Two years ago a book called "A Brief History of Time" hit the top of the best-seller lists, and an unlikely new star in a wheelchair found himself rocketing past astronomer Carl Sagan to become king of the pop science cosmos.
Since then, virtually every publication on the planet, from People to Playboy, has profiled theoretical physicist Stephen W. Hawking. Steven Spielberg is making a feature documentary about the life and work of the Cambridge University professor, and last year two Chicago bar owners started a Stephen Hawking fan club, quickly selling more than 7,500 Hawking T-shirts.
The fan club's founders call Hawking a modern hero; others see him as more of a guru or demigod.
On Monday morning, however, Hawking rolled his battery-powered wheelchair before an occupational science conference at USC and, in a rare speech about something other than the complexities of the Big Bang or black holes, declared that his success as a scientist is the result of his refusal to be seen as anything less, or more, than simply human.
In an interview before his talk, Hawking described his aversion to being labeled some sort of disabled scientist superhero.
"I find it a bit embarrassing, in that people think I have great courage," he said, speaking through a computerized voice synthesizer that has become a well-known part of his public persona. "But it's not as if I had a choice and deliberately chose a difficult path. I have just done the only thing open to me in the situation."
That "situation," has become ingrained in modern mythology. Twenty-seven years ago, while a graduate student at Cambridge University, Hawking began experiencing the symptoms of what doctors later diagnosed as amyotrophic lateral sclerosis, or Lou Gehrig's disease. The disease left him wheelchair-bound, and eventually cost him the use of all but a few muscles.
Still, he managed to marry and father three children. And he continued with his studies in theoretical physics, assuming the prestigious academic chair at Cambridge that 300 years ago was occupied by Isaac Newton.
It's understandable that some people view what he does with a sort of reverence. Even hard-nosed scientists refer to the efforts of Hawking and other physicists to forge a unified "theory of everything" from the two seemingly divergent poles of modern physics as "the Holy Grail."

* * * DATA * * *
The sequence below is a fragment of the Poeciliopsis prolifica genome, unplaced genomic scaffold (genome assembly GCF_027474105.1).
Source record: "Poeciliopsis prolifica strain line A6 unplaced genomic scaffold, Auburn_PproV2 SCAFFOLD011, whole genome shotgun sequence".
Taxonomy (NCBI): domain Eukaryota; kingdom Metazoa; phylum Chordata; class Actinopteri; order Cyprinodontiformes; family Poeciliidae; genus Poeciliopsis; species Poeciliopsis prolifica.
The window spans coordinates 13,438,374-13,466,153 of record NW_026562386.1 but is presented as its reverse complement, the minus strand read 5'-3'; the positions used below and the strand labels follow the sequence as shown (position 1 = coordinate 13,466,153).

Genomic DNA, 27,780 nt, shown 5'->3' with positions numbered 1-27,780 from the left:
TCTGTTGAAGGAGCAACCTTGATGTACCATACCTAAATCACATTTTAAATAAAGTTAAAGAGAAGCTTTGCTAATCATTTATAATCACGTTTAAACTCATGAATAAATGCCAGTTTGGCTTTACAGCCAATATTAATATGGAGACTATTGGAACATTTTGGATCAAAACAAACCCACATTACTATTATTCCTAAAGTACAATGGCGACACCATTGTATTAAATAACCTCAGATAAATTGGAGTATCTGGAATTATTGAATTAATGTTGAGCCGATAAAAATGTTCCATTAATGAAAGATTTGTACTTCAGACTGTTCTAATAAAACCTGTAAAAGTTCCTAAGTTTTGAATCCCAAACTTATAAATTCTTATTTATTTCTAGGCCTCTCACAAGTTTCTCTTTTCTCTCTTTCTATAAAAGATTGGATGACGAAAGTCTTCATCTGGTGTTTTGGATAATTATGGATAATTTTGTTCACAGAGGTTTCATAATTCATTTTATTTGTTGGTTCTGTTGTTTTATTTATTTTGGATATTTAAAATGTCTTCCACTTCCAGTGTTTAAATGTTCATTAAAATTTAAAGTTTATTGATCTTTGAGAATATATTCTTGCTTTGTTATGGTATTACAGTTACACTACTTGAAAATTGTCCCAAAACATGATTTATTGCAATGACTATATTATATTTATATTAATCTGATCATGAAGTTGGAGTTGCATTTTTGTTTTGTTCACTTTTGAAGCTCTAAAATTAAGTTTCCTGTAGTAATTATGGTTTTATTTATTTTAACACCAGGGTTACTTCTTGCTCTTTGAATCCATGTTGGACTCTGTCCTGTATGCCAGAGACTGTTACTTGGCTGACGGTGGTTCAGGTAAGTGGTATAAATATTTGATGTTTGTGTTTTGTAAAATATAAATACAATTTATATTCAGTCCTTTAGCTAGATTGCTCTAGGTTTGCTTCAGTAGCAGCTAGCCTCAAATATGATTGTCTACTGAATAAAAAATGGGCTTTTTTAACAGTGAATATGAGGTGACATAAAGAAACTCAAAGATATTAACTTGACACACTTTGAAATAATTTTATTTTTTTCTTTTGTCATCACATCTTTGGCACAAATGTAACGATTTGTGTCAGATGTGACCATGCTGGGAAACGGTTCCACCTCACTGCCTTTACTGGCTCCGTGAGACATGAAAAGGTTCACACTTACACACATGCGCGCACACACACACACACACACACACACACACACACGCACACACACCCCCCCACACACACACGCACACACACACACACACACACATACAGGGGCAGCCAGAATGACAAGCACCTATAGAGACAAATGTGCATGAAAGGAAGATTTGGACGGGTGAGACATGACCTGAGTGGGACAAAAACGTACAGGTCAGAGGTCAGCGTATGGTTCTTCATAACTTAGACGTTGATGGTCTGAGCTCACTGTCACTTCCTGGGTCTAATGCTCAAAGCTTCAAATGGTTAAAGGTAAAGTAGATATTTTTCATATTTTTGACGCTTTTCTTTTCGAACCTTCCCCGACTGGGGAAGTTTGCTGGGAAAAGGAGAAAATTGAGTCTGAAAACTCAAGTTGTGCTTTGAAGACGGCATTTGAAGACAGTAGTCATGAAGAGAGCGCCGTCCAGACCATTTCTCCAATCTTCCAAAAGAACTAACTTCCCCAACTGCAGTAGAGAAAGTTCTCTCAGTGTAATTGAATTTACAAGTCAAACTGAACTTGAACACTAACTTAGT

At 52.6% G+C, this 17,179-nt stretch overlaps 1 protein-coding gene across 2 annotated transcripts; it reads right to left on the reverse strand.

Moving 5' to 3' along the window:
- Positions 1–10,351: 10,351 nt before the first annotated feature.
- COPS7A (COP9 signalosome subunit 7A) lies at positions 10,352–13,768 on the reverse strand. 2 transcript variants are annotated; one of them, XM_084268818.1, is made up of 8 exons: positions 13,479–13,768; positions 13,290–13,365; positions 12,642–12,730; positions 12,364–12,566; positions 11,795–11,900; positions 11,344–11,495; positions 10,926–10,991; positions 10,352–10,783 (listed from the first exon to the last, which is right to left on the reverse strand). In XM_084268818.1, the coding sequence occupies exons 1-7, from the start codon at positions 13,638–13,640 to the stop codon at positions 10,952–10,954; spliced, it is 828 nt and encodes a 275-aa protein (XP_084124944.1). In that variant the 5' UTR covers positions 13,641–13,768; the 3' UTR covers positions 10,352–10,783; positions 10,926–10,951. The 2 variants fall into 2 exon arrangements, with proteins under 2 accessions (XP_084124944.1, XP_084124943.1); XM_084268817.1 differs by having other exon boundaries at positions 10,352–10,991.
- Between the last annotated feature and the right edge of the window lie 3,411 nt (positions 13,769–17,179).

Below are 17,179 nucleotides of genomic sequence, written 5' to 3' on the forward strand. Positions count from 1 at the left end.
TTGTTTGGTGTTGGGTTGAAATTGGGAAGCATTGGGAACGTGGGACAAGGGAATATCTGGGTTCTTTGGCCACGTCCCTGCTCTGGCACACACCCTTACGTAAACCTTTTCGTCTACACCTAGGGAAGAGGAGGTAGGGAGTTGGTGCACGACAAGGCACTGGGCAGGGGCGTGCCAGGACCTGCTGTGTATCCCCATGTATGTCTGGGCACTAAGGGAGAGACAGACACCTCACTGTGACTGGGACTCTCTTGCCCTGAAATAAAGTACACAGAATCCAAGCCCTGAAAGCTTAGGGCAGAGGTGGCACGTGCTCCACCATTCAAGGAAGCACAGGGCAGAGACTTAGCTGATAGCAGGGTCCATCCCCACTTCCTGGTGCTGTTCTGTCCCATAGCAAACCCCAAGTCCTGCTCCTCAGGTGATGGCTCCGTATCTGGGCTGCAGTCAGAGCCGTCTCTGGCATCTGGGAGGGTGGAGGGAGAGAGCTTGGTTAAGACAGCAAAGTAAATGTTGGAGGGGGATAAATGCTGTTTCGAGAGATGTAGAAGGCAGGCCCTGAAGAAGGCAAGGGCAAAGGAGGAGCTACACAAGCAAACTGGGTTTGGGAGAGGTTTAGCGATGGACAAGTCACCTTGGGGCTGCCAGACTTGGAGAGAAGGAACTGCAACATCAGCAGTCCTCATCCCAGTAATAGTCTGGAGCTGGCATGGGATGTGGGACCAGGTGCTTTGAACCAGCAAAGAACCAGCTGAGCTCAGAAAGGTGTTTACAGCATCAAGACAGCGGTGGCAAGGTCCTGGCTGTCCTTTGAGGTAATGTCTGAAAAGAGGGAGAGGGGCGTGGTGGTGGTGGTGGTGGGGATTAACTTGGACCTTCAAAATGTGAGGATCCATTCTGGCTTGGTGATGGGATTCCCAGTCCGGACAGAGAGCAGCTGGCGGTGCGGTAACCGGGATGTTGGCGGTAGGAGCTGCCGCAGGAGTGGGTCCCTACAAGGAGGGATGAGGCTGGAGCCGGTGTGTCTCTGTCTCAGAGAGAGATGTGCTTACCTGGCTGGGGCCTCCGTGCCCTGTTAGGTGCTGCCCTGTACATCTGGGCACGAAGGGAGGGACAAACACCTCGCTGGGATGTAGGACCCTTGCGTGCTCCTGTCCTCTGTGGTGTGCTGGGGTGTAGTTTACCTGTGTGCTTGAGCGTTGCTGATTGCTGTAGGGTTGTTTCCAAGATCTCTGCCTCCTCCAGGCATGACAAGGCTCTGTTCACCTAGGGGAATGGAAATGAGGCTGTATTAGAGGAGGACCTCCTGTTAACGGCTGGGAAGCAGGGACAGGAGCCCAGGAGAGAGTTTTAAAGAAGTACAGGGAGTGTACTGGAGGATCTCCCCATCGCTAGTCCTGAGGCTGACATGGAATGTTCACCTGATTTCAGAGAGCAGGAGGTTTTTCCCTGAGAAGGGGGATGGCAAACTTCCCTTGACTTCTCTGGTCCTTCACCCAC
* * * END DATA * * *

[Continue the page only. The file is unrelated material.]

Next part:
It is also understandable that people see heroism in Hawking's work and willingness to communicate his scientific insights.
In his talk, Hawking repeatedly praised the mechanical devices that allow him to make his way through a world designed for the ambulatory: The wheelchair he controls by clutching a joy stick with the barely functional fingers of his right hand, and his computerized voice synthesizer.
But most people who talk and walk without assistance see enormous endurance in Hawking's most basic efforts. To answer a question with his synthesizer, Hawking uses the fingers on his immobile right hand to press a small clicker resting on his lap. With a first click, the small blue and gray computer screen before him scans rows of words. With a second it moves horizontally. And the third selects a word from 2,750 preprogrammed possibilities.
Slowly he builds sentences on the bottom of the screen. He then activates the synthesizer, and his response is voiced electronically from a speaker in the chair.
Asked, for instance, if he ever digresses from pure physics to ponder the meaning of human life in the cosmos--if he fears, for instance, his own death, Hawking tilts his head towards the screen and begins a painstaking process.
The team of nurses and assistants that accompany Hawking everywhere now--adjusting him in his chair, feeding him, or suctioning fluid through a hole in his neck with the casual aplomb of caddies handing a club to a golf pro--have stepped into another room. Hawking's soft clicking mixes with the sound of a bird chirping outside a window, an elevator beeping down the hall, the air-conditioner growling.
Hawking's eyes scan the screen. Occasionally a trickle of saliva dribbles from his chin or the tube in his throat, leaving a moist V down the front of his print shirt.
Almost five minutes after the question is asked, the electronic voice responds: "I have lived with the possibility of an early death for so long that I'm not afraid of it. But I'm in no hurry to die. There's a lot I want to do first."
And after another interlude: "That is why I do physics. It seems to offer the best hope of answering such questions (as the meaning of life)."
Hawking has clearly grown impatient with reporters who are more concerned with his life than his recent speculations about infinitely small cosmic "worm holes" that leak "baby universes" through the time-space continuum.
As he later told his USC audience, "I would like to be thought of as a scientist who just happens to be disabled, rather than as a disabled scientist."